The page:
Instead, take a stand for child safety. If there aren't questions being asked of your team, you might need to ask questions yourself. Go above and beyond—make sure your team is cleared to work with children, ask permission to take photos, follow safety protocols you’d follow with kids at home, and be willing to ask the hard questions. This is what love looks like, too.

3. Think Creatively—offer your experience and practical skills.


In high school, I was passionate about photography and noticed the children in villages actually loved having their picture taken. I wanted to be able to give the photo to them—but I could only show them on my camera.

So before my next missions trip, I raised money for a Polaroid-style camera. At a children's home, I took individual photos and caregivers wrote the child's name and an encouragement on it. I didn't touch the kids, barely interacted with them—it was hard. But I was able to use my passion to encourage those kids more than I realized.

What are you passionate about? What are practical skills or experiences you could offer? Sometimes organizations don't need more babies held—they need a website built. The people on your team have something unique they can offer. So, think outside of the box. You could change more than you realize.

4. Think Family—partner with community leaders and organizations to promote family-based care.


80% of kids in orphanages have a parent or family member. That means when you're on a missions trip—you're often seeing a family separation crisis, not an orphan crisis. So what can your team do?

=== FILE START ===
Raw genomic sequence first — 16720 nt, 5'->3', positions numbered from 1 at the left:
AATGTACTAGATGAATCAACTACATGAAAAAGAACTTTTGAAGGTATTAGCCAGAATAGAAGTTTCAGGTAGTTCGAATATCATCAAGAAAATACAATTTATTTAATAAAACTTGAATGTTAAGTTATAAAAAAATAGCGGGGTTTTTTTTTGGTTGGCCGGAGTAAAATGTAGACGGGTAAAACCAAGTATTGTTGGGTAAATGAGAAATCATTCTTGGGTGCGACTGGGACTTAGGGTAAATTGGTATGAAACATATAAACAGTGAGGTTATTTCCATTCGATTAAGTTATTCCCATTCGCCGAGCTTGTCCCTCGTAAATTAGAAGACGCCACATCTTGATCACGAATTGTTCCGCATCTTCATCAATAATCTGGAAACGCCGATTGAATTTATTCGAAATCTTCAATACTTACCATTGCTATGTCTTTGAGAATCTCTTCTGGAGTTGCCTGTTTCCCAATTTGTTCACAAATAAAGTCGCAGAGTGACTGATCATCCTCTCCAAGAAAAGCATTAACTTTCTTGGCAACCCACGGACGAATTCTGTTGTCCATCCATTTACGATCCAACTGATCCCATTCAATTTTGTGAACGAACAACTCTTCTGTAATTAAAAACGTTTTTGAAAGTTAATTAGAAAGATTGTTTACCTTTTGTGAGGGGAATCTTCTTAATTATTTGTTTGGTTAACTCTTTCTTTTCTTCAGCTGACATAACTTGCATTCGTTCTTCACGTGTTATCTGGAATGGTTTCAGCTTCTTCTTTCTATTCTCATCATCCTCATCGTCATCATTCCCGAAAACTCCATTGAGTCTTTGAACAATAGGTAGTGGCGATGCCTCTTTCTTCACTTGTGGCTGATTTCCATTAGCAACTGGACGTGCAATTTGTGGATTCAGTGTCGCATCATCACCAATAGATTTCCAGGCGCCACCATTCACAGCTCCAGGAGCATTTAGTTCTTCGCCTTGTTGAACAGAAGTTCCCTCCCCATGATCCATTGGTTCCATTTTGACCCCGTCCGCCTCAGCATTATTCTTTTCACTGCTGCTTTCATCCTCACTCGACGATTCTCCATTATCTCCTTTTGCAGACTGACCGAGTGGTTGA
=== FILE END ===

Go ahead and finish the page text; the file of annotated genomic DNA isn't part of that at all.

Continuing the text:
First off, if your church or organization has existing relationships with an orphanage—honor that relationship. Don't minimize years of faithful service to vulnerable children with knee-jerk reactions. But also—don't underestimate the transformation that your team can bring.

Think big. Find organizations that advocate for family reunification and family-based care. Learn what they are doing on the ground and see what you can do to help. You’ll be surprised to find that many of these organizations started as traditional orphanages. They have years of experience to support those who are interested in moving towards this new model of care.

Finally, reach out to us at 1MILLIONHOME as we work with organizations throughout the world that are helping orphanages transform to family based ministries.


So, think differently about your missions trip.

Your team could be the catalyst to transforming a community—and it starts right here, with you.




Photos of families used by permission from Selamta Family Project and Trust For Africa Lesotho.


Hear more from global experts on why ethical volunteering matters, and explore how to have a positive impact on your next trip:







Back to Blog

Related Articles

The Day a 19-Year-Old Mama With Twins Came Home

At 19 years old, Mercy* was widowed. Just weeks before the road accident, she had delivered two...

What Do the Holidays Look Like For Orphans & Vulnerable Children?

Let me paint a picture for you. 54 kids living at an orphanage. The holidays are just around the...

Why Caring For Orphans & Vulnerable Children Means Caring For Their Families, Too

“What if sometimes, the best way to love a child is to actually love their parents?” This question...